It's that simple. Need + solution = potential sale.


But even when you know the potential for the sale is there, asking can be scary, unless you already know how to ask in a way that feels natural to you. Here are some phrases that might help you ask for the business comfortably.


1. Now that you know what I can do for you, shall we get started?

2. It looks like we're a good match on this project, and I think it would be fun to work together. Shall we go ahead and get the paperwork started?

3. You mentioned that you needed this immediately; does that mean you like us to begin today?

4. I'm glad you think the XYZ package is the one that will work best for you, because it's the one I would recommend. Shall we work out the details now?

5. Yes, the ABC program begins next week. Would you like to take care of your enrollment right now?

6. If you have no more questions, there's just one left for me to ask: When do we start?

7. Now that we've tweaked this proposal to your specifications, do we have a deal?

8. I'd really like to work with you on this project. What will it take to get started?

9. It looks like we've created the right solution for you, and we'll come in just under budget. Are you ready to move forward now?

10. Earlier you said that you'd like to have this in place by the end of the month. Working backwards, that gives us two weeks to get all the elements in order, so I'd recommend starting on Tuesday. Does that work with your schedule, or would you rather begin on Monday?


Remember, asking for the business is the natural conclusion of a successful needs analysis discussion. If you have the solution to your prospect's problem, all you have to do is say so, and ask when you can get started, so then all that's left to do is work out the details.

Yes, there is a chance that your client will back-pedal, but all that means is that the solution you've proposed isn't perfect (yet), so go back to working on resolving the problem, and ask again.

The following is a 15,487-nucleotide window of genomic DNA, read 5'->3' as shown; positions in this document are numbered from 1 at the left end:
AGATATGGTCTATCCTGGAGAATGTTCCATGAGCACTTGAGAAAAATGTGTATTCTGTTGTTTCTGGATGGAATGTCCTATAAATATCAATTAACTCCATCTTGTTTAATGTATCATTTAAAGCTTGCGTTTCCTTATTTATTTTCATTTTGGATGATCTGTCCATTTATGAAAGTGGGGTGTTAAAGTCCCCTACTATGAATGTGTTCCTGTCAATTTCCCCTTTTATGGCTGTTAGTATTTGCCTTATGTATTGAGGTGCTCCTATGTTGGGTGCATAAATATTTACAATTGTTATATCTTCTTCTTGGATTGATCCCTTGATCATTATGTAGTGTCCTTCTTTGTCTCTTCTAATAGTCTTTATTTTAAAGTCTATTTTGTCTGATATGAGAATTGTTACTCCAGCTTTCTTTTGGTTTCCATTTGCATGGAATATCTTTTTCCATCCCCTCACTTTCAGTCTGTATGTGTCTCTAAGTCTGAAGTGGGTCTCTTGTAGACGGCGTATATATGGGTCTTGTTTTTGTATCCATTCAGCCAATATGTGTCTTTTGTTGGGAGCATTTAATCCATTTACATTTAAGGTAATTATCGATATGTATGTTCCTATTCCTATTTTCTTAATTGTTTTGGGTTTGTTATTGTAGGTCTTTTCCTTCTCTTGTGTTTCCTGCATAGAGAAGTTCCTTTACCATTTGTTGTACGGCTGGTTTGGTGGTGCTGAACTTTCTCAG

If it just plain isn't working out, accept it, acknowledge it, and ask if you can refer this prospect to someone else. (You just might close the sale yet!) But even if you don't, you've shown that your goal is the satisfactory resolution to your prospect's problem, and that's just good business.

By Veronika Noize
Photography by Andre Klopper

© Veronika Noize 2003. All rights reserved. This article was written by Veronika (Ronnie) Noize, the Marketing Coach. Ronnie's web site is a comprehensive marketing resource for small office/home office business professionals. For free marketing resources including articles and valuable marketing tools, visit her web site at, or email her at


Insights: The Interior Design Business Plan

Interior Design Business Plan

One of the most exciting businesses to be in today, interior designing is a fast growing business with a huge potential as more people are buying newer homes or remodeling the existing ones. According to Home magazine, around 46% Americans plan to remodel their existing living spaces today. Like any other business, interior design businesses need the drawing up of an interior design business plan before beginning operations.

The benefits of making an interior design business plan are: